Intelligence officer

An intelligence officer is a person employed by an organization to collect, compile and/or analyze information (known as intelligence) which is of use to that organization. The term of 'Officer' is a working title, it is not to be confused with rank as in the police where sergeants are also 'Police Officers,' and enlisted Military ranks can be Intelligence Officers as well. Organizations which employ intelligence officers include armed forces, police, civilian intelligence agencies, customs agencies and private corporations.[1]

Sources of intelligence

Intelligence officers make use of a variety of sources of information, including

Open source intelligence (OSINT)
Derived from publicly available sources such as the Internet, library materials, newspapers, etc.
Communications intelligence (COMINT)
Eavesdropping and interception of communications (e.g., by wiretapping) including signals intelligence (SIGINT) and electronic intelligence (ELINT).
Imagery intelligence (IMINT)
Derived from numerous collection assets, such as reconnaissance satellites or aircraft.
Human intelligence (HUMINT)
Derived from covert human intelligence sources (agents or moles) from a variety of agencies and activities.
Financial intelligence (FININT)
The gathering of information about the financial affairs of entities of interest.
Measurement and signature intelligence (MASINT)
Derived from collection assets that collect and evaluate technical profiles and specific characteristics of certain targeted entities.
Technical intelligence (TECHINT)
Based on scientific and technical characteristics of weapons systems, technological devices and other entities.

Please note, the difference between MASINT & TECHINT is that TECHINT involves analysis of weapons systems in the custody of the organization which commissions such tests, while MASINT involves analysis, or remote sensing, of trace evidence left behind by the weapons systems ( unintended emissive byproducts, or "trails"—the spectral, chemical or RF emissions an object leaves behind which serve as distinctive signatures).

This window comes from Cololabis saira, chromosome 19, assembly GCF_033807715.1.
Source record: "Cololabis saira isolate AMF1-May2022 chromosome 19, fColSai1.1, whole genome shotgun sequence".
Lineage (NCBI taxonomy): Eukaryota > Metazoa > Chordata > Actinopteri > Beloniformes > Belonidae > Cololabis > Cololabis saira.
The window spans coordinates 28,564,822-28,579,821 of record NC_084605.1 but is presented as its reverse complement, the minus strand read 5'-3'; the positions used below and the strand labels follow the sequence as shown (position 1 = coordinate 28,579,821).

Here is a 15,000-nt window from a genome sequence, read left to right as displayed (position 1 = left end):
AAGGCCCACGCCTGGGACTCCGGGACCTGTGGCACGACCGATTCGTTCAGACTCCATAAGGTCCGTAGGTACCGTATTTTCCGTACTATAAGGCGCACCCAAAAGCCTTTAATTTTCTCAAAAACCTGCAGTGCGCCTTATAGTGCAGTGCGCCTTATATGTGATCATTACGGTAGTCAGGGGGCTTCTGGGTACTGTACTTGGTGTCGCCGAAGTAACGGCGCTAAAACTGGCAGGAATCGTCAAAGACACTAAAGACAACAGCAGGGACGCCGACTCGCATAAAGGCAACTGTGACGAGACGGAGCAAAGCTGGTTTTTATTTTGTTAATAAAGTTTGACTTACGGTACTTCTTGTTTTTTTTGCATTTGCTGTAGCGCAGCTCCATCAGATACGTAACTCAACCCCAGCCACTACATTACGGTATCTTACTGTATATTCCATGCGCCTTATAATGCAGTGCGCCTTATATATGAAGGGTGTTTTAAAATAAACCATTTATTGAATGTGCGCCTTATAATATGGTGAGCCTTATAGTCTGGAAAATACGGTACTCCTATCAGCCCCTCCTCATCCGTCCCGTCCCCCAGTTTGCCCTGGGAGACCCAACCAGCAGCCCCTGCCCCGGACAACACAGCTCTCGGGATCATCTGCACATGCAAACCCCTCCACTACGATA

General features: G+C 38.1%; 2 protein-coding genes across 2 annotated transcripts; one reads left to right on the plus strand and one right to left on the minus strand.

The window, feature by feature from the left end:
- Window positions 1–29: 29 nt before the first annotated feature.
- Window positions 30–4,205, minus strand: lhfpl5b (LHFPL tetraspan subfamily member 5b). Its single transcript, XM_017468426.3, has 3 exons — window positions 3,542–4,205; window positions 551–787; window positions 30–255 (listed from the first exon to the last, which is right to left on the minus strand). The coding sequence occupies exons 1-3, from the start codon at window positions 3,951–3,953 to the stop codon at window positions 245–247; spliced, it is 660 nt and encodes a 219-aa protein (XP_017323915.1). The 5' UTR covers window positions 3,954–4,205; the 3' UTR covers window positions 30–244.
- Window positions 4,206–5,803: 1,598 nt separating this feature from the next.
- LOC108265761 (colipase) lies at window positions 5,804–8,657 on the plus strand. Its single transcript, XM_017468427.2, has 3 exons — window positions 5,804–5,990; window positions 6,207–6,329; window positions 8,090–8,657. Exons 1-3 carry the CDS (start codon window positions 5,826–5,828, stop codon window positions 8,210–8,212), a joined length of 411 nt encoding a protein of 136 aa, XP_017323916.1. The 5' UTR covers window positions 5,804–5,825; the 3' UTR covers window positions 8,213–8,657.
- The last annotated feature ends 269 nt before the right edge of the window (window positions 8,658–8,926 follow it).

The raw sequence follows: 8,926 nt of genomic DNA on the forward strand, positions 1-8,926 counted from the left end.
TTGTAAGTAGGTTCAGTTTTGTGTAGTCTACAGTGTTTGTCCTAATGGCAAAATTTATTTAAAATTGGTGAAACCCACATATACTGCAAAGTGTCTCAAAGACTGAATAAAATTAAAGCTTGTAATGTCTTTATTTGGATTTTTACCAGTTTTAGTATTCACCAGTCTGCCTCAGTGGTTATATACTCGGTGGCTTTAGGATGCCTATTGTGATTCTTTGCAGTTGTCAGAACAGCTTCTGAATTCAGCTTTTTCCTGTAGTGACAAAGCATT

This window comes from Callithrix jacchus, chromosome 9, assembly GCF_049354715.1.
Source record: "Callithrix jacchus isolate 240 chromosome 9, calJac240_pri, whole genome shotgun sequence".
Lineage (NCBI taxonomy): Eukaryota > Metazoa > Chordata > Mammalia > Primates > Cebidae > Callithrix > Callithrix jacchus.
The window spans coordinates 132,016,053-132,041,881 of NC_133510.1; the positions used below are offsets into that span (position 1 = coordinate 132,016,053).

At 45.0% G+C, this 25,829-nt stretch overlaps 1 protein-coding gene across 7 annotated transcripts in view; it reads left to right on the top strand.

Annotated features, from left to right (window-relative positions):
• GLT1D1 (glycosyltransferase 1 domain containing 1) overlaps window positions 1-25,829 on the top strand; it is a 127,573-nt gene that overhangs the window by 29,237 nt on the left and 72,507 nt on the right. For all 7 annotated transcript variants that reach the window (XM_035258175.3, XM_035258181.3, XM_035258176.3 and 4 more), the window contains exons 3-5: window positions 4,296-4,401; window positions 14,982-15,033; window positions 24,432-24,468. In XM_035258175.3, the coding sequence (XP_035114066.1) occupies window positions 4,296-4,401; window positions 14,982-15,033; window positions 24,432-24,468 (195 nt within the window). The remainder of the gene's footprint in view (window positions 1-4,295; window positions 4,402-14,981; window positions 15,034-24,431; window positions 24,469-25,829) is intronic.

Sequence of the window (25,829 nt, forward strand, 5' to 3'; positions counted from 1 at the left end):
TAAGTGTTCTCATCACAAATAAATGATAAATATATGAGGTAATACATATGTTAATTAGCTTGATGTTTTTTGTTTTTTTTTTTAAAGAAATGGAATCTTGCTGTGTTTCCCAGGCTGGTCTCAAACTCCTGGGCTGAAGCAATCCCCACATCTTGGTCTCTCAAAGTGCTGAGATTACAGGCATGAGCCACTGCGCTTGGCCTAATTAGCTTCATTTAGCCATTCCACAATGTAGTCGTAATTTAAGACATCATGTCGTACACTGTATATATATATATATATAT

Role and responsibilities

The actual role carried out by an intelligence officer varies depending on the remit of his/her parent organization. Officers of foreign intelligence agencies (e.g. the United States' Central Intelligence Agency, the United Kingdom's Secret Intelligence Service (MI6) and the Australian Secret Intelligence Service (ASIS)) may spend much of their careers abroad. Officers of domestic intelligence agencies (such as the United States' Federal Bureau of Investigation, the UK's Security Service (MI5) and the Australian Security Intelligence Organisation (ASIO)) are responsible for counter-terrorism, counter-espionage, counter-proliferation and the detection and prevention of serious organized crime within their own countries (although, in Britain, the Serious Organised Crime Agency had been set up to take care of serious organized crime).

Titles and responsibilities common among intelligence officers include:

Field Officer
An officer that manages the intelligence collection plan for specific missions in foreign countries.
Case Officer
An officer that runs intelligence agents in order to collect raw intelligence information. Case Officers spend their time recruiting and exploiting source agents in order to collect HUMINT.